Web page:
Food for thought: [This from a friend of mine, Janelle Koeven]
In his vision of the tree of life Lehi saw the plight of men as they groped through a life of temptations and trials that often blinded the eyes and hardened the hearts of many. Others, mocked by their peers but guided by the words of prophets, ancient and modern, pressed forward through the darker moments of life, sustained primarily by faith, until they qualified themselves to partake of the fruit of the tree of life, which was representative of the love of God.
Nephi, Lehi’s son, who also saw the vision, remarked to the angel who served as his guide that this love of God was most desirable above all things he had ever experienced. To this the angel of the Lord responded, “Yea, and the most joyous to the soul.” (1 Ne. 11:23.) Joy, in the sense that Lehi is using the word, comes as a result of understanding and experiencing the love of God, and that understanding comes only as a consequence of struggle, trial, and endurance.
One of the most complete comments on happiness in all of the scriptures is the one made by Jesus in the introductory portion of the Sermon on the Mount, in the section called the Beatitudes. The word blessed, as used in the Beatitudes, has the connotation of happiness, and some modern translations have even changed “blessed” to read “happy.” In this famous section of the sermon (Matt. 5:1–12; 3 Ne. 12:1–12), Jesus points out that happiness can come even to the poor in spirit if they will come to him and partake of his love and aid.
This got me thinking! It was like a little mini-epiphany.
I remembered some of the times I was ‘poor in spirit.’ When I was a rebellious teen. When I resented almost everyone who was trying to tell me I could do better, choose better. When I didn’t want anything to do with religion. When I did things to purposefully hurt myself. When I was arrogant. When I was rude to others. When I was out of control. When I hurt my children. When I couldn’t even look at myself in the mirror.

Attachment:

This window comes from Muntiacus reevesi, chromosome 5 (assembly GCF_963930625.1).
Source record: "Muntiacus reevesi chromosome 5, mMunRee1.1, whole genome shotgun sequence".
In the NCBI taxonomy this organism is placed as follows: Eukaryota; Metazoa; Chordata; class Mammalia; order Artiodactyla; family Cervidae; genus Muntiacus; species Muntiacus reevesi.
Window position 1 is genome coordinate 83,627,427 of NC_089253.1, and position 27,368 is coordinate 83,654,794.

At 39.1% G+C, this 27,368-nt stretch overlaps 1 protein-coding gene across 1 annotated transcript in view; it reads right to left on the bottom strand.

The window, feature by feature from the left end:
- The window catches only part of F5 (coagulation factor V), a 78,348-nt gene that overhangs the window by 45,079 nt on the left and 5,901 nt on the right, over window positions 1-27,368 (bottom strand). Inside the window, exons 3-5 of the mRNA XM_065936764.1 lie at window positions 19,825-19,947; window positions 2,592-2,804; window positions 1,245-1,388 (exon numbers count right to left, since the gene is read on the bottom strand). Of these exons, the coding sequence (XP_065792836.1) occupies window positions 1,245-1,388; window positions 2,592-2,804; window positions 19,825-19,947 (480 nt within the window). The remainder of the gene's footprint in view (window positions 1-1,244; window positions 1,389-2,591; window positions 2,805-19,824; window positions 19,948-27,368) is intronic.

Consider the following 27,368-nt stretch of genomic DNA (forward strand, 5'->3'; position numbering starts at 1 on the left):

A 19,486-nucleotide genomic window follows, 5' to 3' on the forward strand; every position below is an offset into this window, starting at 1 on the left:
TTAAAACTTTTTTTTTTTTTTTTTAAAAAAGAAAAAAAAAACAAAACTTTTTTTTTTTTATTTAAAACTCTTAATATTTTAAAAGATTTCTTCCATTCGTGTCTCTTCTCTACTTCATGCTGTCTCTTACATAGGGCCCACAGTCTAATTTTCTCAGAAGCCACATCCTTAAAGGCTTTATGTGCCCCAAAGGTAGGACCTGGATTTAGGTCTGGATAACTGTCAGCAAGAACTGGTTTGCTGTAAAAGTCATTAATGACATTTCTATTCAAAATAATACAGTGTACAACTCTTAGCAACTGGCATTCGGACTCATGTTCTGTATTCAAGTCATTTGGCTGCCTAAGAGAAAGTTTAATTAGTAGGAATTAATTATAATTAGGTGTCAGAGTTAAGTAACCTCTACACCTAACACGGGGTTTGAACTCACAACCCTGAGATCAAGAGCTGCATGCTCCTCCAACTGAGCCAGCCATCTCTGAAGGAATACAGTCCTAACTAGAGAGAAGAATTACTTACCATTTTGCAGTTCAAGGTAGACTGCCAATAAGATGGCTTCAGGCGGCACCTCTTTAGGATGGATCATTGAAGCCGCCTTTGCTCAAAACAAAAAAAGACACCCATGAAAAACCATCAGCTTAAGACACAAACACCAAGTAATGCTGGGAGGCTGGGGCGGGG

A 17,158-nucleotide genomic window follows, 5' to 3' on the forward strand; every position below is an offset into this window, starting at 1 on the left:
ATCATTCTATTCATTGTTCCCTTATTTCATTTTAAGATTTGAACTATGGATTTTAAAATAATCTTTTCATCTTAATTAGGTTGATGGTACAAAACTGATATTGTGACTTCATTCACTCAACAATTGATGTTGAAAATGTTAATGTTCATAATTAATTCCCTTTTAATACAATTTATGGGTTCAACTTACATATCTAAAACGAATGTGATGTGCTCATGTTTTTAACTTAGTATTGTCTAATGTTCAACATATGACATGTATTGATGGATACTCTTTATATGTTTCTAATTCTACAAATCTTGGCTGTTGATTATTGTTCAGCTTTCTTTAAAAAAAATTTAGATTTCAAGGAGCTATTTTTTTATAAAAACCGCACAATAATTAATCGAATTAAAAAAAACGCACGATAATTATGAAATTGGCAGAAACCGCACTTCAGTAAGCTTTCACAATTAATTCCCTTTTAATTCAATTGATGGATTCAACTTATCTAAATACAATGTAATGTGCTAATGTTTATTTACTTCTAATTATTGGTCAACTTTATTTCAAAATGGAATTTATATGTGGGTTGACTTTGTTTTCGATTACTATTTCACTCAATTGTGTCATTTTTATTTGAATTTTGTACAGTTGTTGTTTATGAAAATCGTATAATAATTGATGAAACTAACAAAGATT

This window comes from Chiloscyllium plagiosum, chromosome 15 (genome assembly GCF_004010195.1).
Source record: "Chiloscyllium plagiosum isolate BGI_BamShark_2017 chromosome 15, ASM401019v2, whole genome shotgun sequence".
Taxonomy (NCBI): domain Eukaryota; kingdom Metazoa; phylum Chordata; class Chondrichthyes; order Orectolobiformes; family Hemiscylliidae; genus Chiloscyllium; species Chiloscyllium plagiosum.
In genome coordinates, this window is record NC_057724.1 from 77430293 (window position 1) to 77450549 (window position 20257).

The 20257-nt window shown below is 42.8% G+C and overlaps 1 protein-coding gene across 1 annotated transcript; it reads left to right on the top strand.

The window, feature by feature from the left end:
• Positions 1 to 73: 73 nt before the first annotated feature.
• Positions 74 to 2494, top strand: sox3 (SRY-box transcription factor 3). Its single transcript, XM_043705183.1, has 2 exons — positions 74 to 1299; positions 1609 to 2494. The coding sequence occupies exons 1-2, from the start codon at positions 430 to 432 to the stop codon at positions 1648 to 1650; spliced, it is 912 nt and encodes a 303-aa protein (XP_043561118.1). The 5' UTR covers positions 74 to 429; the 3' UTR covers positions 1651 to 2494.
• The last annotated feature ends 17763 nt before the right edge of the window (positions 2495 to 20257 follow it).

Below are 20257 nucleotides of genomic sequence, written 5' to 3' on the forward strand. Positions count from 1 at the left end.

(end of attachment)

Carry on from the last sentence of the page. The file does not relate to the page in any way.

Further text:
Yah, those are not good memories. I suppose I remember them to help keep me from reliving. I suppose I remember to realize how far from there I’ve moved.
And right now, this very moment, I know for sure that my happiness came because I left that place. I’m not sure where I got the strength or the conviction to do so. I’m sure, though, that some of it came through the prayers of others. I know my mother prayed for me, by name, on a regular basis. I’d like to think that my dad did, too.
And now I find myself praying for my own children, for them to receive the same happiness, the same peace of mind the same wonderful joy, the same contentment and love.
Does that mean my life is perfect and theirs isn’t? Heavens no! My life is so far from perfect it’s often laughable. My house –> disaster. Filthy. My weight –> out of control. Completely frustrating. My marriage –> Um, lets not go there. So unfulfilling. But something is good, something is near perfect! And, I guess I would have to put my love of the Lord in that perfect column. I’d put my testimony of the Gospel right there.
This got me thinking! Again.
Struggle, trial and endurance are the key to happiness! In a sense. Should we search out trials? I think not. But I do believe with all my heart that struggle and trial do strengthen us so that we can endure. And when we endure, we find happiness.
Which means that I am thankful for trials and struggles. I guess. I’ve heard people say that and now I understand why. Struggles brought me to where I am. Trials strengthened my resolve to lean on the Lord, which leaning, in turn, strengthen me.
I have been thinking about my Father a lot this week because of Fathers Day. I want to love him and I want to know he loved/s me. I want to know that for sure. Every once in a while I say I know, but then I lose it. I lose the hope that he did/does. I know that he did the best he could. I know that he had a boatload of his own personal trials and struggles. I know that he tried to show love in other ways. But for once, I’d just like to feel his arms around me and hear the words, “I love you so much, Dorothy,” right out of his mouth. Right out of his heart.
Is that asking too much? In the vision of the Tree of Life, I sometimes picture our family there. I picture my dad is Lehi, that he beckons to me but I am with Lamen and Lemuel. I picture me being with them just to hurt him. Just to see if he will make me follow him. And I see that he didn’t. I had to [finally] choose that for myself. Most of my siblings did follow and have wonderfully happy lives. But I struggled. I had [my own self-made] trials. I have to endure the choices that I have made.
And I have done a complete re-peat of my relationship with my dad. With my own kids. I have withheld affection, sympathy, empathy, love, support. I’m trying to make up for all of that now. Right now. If it isn’t too late.
I realize all over again how very important parenting is. I see how it affects you/me the rest of our lives. I see that it impacts our children and grandchildren.
I don’t know of one single thing more important than being a good parent. So on this Fathers Day I might not know of my own dad’s love, but I do know about My Heavenly Father’s love. I know for sure that happiness can come even to the poor in spirit if they will come to Him and partake of His love and aid. I know He knows me and loves me and helps me and directs me and protects me. And that’s enough. For me. Right Now.